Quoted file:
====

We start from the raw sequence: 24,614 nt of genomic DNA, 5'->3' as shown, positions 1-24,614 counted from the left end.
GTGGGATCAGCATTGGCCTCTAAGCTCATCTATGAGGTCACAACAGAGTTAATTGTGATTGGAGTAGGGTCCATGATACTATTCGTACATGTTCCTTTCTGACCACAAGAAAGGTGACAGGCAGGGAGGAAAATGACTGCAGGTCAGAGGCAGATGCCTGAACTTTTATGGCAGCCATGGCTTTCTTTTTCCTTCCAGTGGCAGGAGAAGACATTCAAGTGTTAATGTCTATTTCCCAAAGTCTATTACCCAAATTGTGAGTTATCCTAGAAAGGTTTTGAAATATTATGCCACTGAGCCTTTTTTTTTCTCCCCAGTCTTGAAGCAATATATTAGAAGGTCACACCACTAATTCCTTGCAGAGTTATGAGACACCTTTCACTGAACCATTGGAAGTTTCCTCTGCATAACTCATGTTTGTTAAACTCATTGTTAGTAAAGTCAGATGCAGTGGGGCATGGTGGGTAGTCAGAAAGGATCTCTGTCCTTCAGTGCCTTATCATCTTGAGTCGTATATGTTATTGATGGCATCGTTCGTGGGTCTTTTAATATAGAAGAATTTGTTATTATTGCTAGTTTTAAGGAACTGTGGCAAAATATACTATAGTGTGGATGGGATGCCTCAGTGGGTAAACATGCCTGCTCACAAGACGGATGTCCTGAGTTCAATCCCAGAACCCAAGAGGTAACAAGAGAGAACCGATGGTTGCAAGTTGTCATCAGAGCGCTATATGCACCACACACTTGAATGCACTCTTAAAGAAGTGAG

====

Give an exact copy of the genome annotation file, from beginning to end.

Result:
We start from the raw sequence: 24,614 nt of genomic DNA, 5'->3' as shown, positions 1-24,614 counted from the left end.
GTGGGATCAGCATTGGCCTCTAAGCTCATCTATGAGGTCACAACAGAGTTAATTGTGATTGGAGTAGGGTCCATGATACTATTCGTACATGTTCCTTTCTGACCACAAGAAAGGTGACAGGCAGGGAGGAAAATGACTGCAGGTCAGAGGCAGATGCCTGAACTTTTATGGCAGCCATGGCTTTCTTTTTCCTTCCAGTGGCAGGAGAAGACATTCAAGTGTTAATGTCTATTTCCCAAAGTCTATTACCCAAATTGTGAGTTATCCTAGAAAGGTTTTGAAATATTATGCCACTGAGCCTTTTTTTTTCTCCCCAGTCTTGAAGCAATATATTAGAAGGTCACACCACTAATTCCTTGCAGAGTTATGAGACACCTTTCACTGAACCATTGGAAGTTTCCTCTGCATAACTCATGTTTGTTAAACTCATTGTTAGTAAAGTCAGATGCAGTGGGGCATGGTGGGTAGTCAGAAAGGATCTCTGTCCTTCAGTGCCTTATCATCTTGAGTCGTATATGTTATTGATGGCATCGTTCGTGGGTCTTTTAATATAGAAGAATTTGTTATTATTGCTAGTTTTAAGGAACTGTGGCAAAATATACTATAGTGTGGATGGGATGCCTCAGTGGGTAAACATGCCTGCTCACAAGACGGATGTCCTGAGTTCAATCCCAGAACCCAAGAGGTAACAAGAGAGAACCGATGGTTGCAAGTTGTCATCAGAGCGCTATATGCACCACACACTTGAATGCACTCTTAAAGAAGTGAG